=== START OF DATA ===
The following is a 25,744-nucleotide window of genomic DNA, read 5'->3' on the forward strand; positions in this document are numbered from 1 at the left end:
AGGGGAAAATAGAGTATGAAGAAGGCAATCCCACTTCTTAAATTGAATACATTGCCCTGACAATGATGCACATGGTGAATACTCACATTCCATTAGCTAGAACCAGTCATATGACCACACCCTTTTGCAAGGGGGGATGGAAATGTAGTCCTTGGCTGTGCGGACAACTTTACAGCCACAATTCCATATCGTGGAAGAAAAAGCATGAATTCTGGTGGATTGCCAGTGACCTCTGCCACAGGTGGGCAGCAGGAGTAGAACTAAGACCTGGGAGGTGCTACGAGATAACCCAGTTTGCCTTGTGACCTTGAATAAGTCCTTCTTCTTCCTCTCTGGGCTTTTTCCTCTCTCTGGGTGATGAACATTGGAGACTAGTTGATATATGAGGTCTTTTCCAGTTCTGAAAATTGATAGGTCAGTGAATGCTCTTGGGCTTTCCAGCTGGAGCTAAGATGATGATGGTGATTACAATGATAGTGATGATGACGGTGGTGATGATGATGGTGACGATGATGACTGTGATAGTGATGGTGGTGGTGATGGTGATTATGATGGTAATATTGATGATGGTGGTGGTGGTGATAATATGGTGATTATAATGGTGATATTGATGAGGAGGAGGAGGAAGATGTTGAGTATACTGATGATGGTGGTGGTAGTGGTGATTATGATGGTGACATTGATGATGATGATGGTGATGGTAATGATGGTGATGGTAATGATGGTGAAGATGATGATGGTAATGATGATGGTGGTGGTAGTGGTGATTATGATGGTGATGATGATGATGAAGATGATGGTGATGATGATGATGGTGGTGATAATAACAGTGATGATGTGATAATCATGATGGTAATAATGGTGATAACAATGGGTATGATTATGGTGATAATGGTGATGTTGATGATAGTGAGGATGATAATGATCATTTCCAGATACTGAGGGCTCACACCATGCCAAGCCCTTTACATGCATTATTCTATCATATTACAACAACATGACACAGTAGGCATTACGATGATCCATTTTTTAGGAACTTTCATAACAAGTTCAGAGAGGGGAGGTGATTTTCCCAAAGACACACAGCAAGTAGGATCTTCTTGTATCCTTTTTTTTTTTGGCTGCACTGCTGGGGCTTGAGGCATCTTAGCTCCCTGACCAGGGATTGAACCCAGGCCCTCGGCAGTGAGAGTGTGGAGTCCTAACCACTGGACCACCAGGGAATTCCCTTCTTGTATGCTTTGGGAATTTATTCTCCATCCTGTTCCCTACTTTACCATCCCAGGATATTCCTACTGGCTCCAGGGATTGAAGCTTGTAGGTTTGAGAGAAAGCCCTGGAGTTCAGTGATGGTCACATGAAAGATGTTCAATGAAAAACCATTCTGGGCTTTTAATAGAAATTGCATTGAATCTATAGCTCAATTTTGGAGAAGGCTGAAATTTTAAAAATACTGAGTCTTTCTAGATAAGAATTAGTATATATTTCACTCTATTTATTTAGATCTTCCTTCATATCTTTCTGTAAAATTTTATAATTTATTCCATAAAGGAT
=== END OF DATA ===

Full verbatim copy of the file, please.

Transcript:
The following is a 25,744-nucleotide window of genomic DNA, read 5'->3' on the forward strand; positions in this document are numbered from 1 at the left end:
AGGGGAAAATAGAGTATGAAGAAGGCAATCCCACTTCTTAAATTGAATACATTGCCCTGACAATGATGCACATGGTGAATACTCACATTCCATTAGCTAGAACCAGTCATATGACCACACCCTTTTGCAAGGGGGGATGGAAATGTAGTCCTTGGCTGTGCGGACAACTTTACAGCCACAATTCCATATCGTGGAAGAAAAAGCATGAATTCTGGTGGATTGCCAGTGACCTCTGCCACAGGTGGGCAGCAGGAGTAGAACTAAGACCTGGGAGGTGCTACGAGATAACCCAGTTTGCCTTGTGACCTTGAATAAGTCCTTCTTCTTCCTCTCTGGGCTTTTTCCTCTCTCTGGGTGATGAACATTGGAGACTAGTTGATATATGAGGTCTTTTCCAGTTCTGAAAATTGATAGGTCAGTGAATGCTCTTGGGCTTTCCAGCTGGAGCTAAGATGATGATGGTGATTACAATGATAGTGATGATGACGGTGGTGATGATGATGGTGACGATGATGACTGTGATAGTGATGGTGGTGGTGATGGTGATTATGATGGTAATATTGATGATGGTGGTGGTGGTGATAATATGGTGATTATAATGGTGATATTGATGAGGAGGAGGAGGAAGATGTTGAGTATACTGATGATGGTGGTGGTAGTGGTGATTATGATGGTGACATTGATGATGATGATGGTGATGGTAATGATGGTGATGGTAATGATGGTGAAGATGATGATGGTAATGATGATGGTGGTGGTAGTGGTGATTATGATGGTGATGATGATGATGAAGATGATGGTGATGATGATGATGGTGGTGATAATAACAGTGATGATGTGATAATCATGATGGTAATAATGGTGATAACAATGGGTATGATTATGGTGATAATGGTGATGTTGATGATAGTGAGGATGATAATGATCATTTCCAGATACTGAGGGCTCACACCATGCCAAGCCCTTTACATGCATTATTCTATCATATTACAACAACATGACACAGTAGGCATTACGATGATCCATTTTTTAGGAACTTTCATAACAAGTTCAGAGAGGGGAGGTGATTTTCCCAAAGACACACAGCAAGTAGGATCTTCTTGTATCCTTTTTTTTTTTGGCTGCACTGCTGGGGCTTGAGGCATCTTAGCTCCCTGACCAGGGATTGAACCCAGGCCCTCGGCAGTGAGAGTGTGGAGTCCTAACCACTGGACCACCAGGGAATTCCCTTCTTGTATGCTTTGGGAATTTATTCTCCATCCTGTTCCCTACTTTACCATCCCAGGATATTCCTACTGGCTCCAGGGATTGAAGCTTGTAGGTTTGAGAGAAAGCCCTGGAGTTCAGTGATGGTCACATGAAAGATGTTCAATGAAAAACCATTCTGGGCTTTTAATAGAAATTGCATTGAATCTATAGCTCAATTTTGGAGAAGGCTGAAATTTTAAAAATACTGAGTCTTTCTAGATAAGAATTAGTATATATTTCACTCTATTTATTTAGATCTTCCTTCATATCTTTCTGTAAAATTTTATAATTTATTCCATAAAGGAT